There is a rise of female DJs breaking into the music scene and I love it. In my own city of Vancouver, I have been blessed to work alongside local talents such as DJ Kasey Riot, DJ Cherry OnTop and years earlier DJ Betti Forde, who now resides in Toronto. I have ventured out to gigs to see DJ Lisa Deluxe and DJ Blenda work their magic to make the dance floor come alive. So can we please show some respect to females who put themselves out there to DJ in a previously male-dominated genre?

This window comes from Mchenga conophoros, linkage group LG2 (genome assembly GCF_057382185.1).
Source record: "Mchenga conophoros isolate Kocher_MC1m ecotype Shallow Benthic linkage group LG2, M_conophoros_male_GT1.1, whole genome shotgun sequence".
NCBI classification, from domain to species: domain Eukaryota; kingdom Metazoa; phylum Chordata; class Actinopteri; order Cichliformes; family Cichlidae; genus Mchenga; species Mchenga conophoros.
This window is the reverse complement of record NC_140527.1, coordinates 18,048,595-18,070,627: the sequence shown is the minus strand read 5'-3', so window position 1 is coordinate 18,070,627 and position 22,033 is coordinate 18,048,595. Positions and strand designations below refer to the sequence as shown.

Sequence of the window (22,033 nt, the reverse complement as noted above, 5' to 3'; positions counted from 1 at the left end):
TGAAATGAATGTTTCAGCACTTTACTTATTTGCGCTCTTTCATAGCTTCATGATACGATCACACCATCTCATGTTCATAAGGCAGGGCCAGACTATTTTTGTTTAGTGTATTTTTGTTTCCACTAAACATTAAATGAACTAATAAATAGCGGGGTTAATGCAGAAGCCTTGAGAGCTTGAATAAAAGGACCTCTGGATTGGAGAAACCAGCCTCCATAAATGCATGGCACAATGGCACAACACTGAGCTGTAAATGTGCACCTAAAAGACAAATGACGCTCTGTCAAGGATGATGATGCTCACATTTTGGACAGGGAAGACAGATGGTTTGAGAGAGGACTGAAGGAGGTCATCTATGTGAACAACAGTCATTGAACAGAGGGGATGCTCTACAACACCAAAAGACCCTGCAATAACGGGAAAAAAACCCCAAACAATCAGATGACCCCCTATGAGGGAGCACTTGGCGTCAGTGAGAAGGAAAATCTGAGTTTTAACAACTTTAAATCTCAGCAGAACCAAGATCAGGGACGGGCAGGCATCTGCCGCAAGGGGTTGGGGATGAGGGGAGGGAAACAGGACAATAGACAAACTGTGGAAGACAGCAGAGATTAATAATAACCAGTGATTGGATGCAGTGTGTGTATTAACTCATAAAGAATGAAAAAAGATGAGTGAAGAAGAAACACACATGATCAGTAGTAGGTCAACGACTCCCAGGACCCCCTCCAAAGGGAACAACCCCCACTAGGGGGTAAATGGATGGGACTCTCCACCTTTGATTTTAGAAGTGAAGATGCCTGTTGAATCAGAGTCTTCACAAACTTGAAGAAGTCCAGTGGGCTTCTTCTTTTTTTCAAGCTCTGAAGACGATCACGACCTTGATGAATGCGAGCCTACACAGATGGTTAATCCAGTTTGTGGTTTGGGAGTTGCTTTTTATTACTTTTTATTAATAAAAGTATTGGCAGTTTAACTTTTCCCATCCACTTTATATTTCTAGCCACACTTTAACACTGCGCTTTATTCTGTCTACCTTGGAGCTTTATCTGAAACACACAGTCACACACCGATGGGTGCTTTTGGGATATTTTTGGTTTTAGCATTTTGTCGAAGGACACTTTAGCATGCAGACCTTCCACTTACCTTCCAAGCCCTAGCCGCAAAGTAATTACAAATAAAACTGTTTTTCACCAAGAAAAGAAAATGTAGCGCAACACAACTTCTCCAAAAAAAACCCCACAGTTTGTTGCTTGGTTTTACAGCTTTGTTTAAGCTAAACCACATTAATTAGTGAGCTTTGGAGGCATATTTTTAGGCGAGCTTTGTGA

I have been slagged as a DJ – mostly online and mostly by men because obviously if I am a woman I can’t possibly know anything about DJing and am “just getting paid to stand behind the decks because I am a hot chick”. So let me break it down and remind you what DJing is – a DJ is a disc jockey who plays music for an audience. A DJ is not defined by their gender, or by their gear, or by what they look like, so why am I being judged? I have several residencies where I get paid to play music for an audience, so that makes me a DJ. If you have trouble accepting that, maybe you need to take a look at why that irritates you so much. On that note, let’s go back a few years to when I first started DJing.